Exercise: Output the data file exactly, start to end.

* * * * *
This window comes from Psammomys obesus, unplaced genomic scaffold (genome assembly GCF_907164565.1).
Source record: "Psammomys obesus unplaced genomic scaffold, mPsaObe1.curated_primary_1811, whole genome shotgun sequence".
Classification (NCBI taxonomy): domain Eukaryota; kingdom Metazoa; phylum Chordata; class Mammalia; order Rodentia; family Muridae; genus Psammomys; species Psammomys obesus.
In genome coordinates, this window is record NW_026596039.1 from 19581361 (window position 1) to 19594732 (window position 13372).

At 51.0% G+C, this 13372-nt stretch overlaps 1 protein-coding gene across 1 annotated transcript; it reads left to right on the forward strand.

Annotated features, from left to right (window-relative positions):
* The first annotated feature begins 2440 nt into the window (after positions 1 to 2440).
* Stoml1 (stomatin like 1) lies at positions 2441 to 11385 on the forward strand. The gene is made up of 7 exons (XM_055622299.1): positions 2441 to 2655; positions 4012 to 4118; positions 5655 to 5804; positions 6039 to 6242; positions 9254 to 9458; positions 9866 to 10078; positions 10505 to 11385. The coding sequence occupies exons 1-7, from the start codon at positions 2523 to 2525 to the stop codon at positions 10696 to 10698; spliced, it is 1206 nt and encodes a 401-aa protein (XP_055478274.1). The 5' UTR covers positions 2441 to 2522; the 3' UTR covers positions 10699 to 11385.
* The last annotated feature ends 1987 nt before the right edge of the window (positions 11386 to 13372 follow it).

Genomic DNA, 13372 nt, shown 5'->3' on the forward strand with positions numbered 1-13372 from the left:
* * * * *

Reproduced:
This window comes from Psammomys obesus, unplaced genomic scaffold (genome assembly GCF_907164565.1).
Source record: "Psammomys obesus unplaced genomic scaffold, mPsaObe1.curated_primary_1811, whole genome shotgun sequence".
Classification (NCBI taxonomy): domain Eukaryota; kingdom Metazoa; phylum Chordata; class Mammalia; order Rodentia; family Muridae; genus Psammomys; species Psammomys obesus.
In genome coordinates, this window is record NW_026596039.1 from 19581361 (window position 1) to 19594732 (window position 13372).

At 51.0% G+C, this 13372-nt stretch overlaps 1 protein-coding gene across 1 annotated transcript; it reads left to right on the forward strand.

Annotated features, from left to right (window-relative positions):
* The first annotated feature begins 2440 nt into the window (after positions 1 to 2440).
* Stoml1 (stomatin like 1) lies at positions 2441 to 11385 on the forward strand. The gene is made up of 7 exons (XM_055622299.1): positions 2441 to 2655; positions 4012 to 4118; positions 5655 to 5804; positions 6039 to 6242; positions 9254 to 9458; positions 9866 to 10078; positions 10505 to 11385. The coding sequence occupies exons 1-7, from the start codon at positions 2523 to 2525 to the stop codon at positions 10696 to 10698; spliced, it is 1206 nt and encodes a 401-aa protein (XP_055478274.1). The 5' UTR covers positions 2441 to 2522; the 3' UTR covers positions 10699 to 11385.
* The last annotated feature ends 1987 nt before the right edge of the window (positions 11386 to 13372 follow it).

Genomic DNA, 13372 nt, shown 5'->3' on the forward strand with positions numbered 1-13372 from the left: